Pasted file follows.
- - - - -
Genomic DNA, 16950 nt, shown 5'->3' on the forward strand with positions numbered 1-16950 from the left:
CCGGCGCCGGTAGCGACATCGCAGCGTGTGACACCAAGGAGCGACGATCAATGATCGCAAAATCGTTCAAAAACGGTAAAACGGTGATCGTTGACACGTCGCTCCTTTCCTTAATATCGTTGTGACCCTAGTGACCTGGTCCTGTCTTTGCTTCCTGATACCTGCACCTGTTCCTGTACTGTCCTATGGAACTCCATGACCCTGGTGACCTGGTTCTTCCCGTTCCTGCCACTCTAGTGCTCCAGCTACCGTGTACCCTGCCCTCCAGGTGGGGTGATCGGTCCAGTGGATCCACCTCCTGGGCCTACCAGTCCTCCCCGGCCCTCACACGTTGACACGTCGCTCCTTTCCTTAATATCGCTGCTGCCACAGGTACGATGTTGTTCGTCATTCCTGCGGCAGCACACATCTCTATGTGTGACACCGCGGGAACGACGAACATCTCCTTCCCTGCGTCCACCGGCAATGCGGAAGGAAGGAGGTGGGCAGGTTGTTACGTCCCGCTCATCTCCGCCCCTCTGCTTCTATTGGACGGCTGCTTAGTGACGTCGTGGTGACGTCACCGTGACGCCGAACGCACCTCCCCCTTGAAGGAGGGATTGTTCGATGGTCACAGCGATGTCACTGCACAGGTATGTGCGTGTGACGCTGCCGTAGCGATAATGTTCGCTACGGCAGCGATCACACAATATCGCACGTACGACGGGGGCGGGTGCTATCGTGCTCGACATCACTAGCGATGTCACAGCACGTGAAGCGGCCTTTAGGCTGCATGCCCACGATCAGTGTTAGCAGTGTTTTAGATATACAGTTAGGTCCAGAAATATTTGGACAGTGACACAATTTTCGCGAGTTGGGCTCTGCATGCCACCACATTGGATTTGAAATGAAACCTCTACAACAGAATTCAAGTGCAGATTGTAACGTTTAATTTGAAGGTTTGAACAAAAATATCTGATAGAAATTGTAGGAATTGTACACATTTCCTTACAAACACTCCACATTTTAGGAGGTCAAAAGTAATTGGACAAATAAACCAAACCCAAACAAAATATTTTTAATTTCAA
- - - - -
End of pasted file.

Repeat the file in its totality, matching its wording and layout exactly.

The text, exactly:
Genomic DNA, 16950 nt, shown 5'->3' on the forward strand with positions numbered 1-16950 from the left:
CCGGCGCCGGTAGCGACATCGCAGCGTGTGACACCAAGGAGCGACGATCAATGATCGCAAAATCGTTCAAAAACGGTAAAACGGTGATCGTTGACACGTCGCTCCTTTCCTTAATATCGTTGTGACCCTAGTGACCTGGTCCTGTCTTTGCTTCCTGATACCTGCACCTGTTCCTGTACTGTCCTATGGAACTCCATGACCCTGGTGACCTGGTTCTTCCCGTTCCTGCCACTCTAGTGCTCCAGCTACCGTGTACCCTGCCCTCCAGGTGGGGTGATCGGTCCAGTGGATCCACCTCCTGGGCCTACCAGTCCTCCCCGGCCCTCACACGTTGACACGTCGCTCCTTTCCTTAATATCGCTGCTGCCACAGGTACGATGTTGTTCGTCATTCCTGCGGCAGCACACATCTCTATGTGTGACACCGCGGGAACGACGAACATCTCCTTCCCTGCGTCCACCGGCAATGCGGAAGGAAGGAGGTGGGCAGGTTGTTACGTCCCGCTCATCTCCGCCCCTCTGCTTCTATTGGACGGCTGCTTAGTGACGTCGTGGTGACGTCACCGTGACGCCGAACGCACCTCCCCCTTGAAGGAGGGATTGTTCGATGGTCACAGCGATGTCACTGCACAGGTATGTGCGTGTGACGCTGCCGTAGCGATAATGTTCGCTACGGCAGCGATCACACAATATCGCACGTACGACGGGGGCGGGTGCTATCGTGCTCGACATCACTAGCGATGTCACAGCACGTGAAGCGGCCTTTAGGCTGCATGCCCACGATCAGTGTTAGCAGTGTTTTAGATATACAGTTAGGTCCAGAAATATTTGGACAGTGACACAATTTTCGCGAGTTGGGCTCTGCATGCCACCACATTGGATTTGAAATGAAACCTCTACAACAGAATTCAAGTGCAGATTGTAACGTTTAATTTGAAGGTTTGAACAAAAATATCTGATAGAAATTGTAGGAATTGTACACATTTCCTTACAAACACTCCACATTTTAGGAGGTCAAAAGTAATTGGACAAATAAACCAAACCCAAACAAAATATTTTTAATTTCAA